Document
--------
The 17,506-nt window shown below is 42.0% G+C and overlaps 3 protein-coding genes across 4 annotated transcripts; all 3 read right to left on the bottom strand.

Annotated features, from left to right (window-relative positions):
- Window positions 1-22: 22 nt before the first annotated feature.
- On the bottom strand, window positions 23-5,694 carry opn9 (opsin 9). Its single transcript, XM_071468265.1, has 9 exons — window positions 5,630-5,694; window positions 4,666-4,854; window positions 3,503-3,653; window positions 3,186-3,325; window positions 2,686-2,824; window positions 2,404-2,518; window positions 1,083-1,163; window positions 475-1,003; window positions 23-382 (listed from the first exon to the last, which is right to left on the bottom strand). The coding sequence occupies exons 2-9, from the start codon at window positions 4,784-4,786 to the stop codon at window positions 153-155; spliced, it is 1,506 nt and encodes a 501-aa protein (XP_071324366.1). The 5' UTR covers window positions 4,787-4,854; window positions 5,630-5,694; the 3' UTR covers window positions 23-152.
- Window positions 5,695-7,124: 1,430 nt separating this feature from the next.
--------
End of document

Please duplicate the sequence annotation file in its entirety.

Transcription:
The 17,506-nt window shown below is 42.0% G+C and overlaps 3 protein-coding genes across 4 annotated transcripts; all 3 read right to left on the bottom strand.

Annotated features, from left to right (window-relative positions):
- Window positions 1-22: 22 nt before the first annotated feature.
- On the bottom strand, window positions 23-5,694 carry opn9 (opsin 9). Its single transcript, XM_071468265.1, has 9 exons — window positions 5,630-5,694; window positions 4,666-4,854; window positions 3,503-3,653; window positions 3,186-3,325; window positions 2,686-2,824; window positions 2,404-2,518; window positions 1,083-1,163; window positions 475-1,003; window positions 23-382 (listed from the first exon to the last, which is right to left on the bottom strand). The coding sequence occupies exons 2-9, from the start codon at window positions 4,784-4,786 to the stop codon at window positions 153-155; spliced, it is 1,506 nt and encodes a 501-aa protein (XP_071324366.1). The 5' UTR covers window positions 4,787-4,854; window positions 5,630-5,694; the 3' UTR covers window positions 23-152.
- Window positions 5,695-7,124: 1,430 nt separating this feature from the next.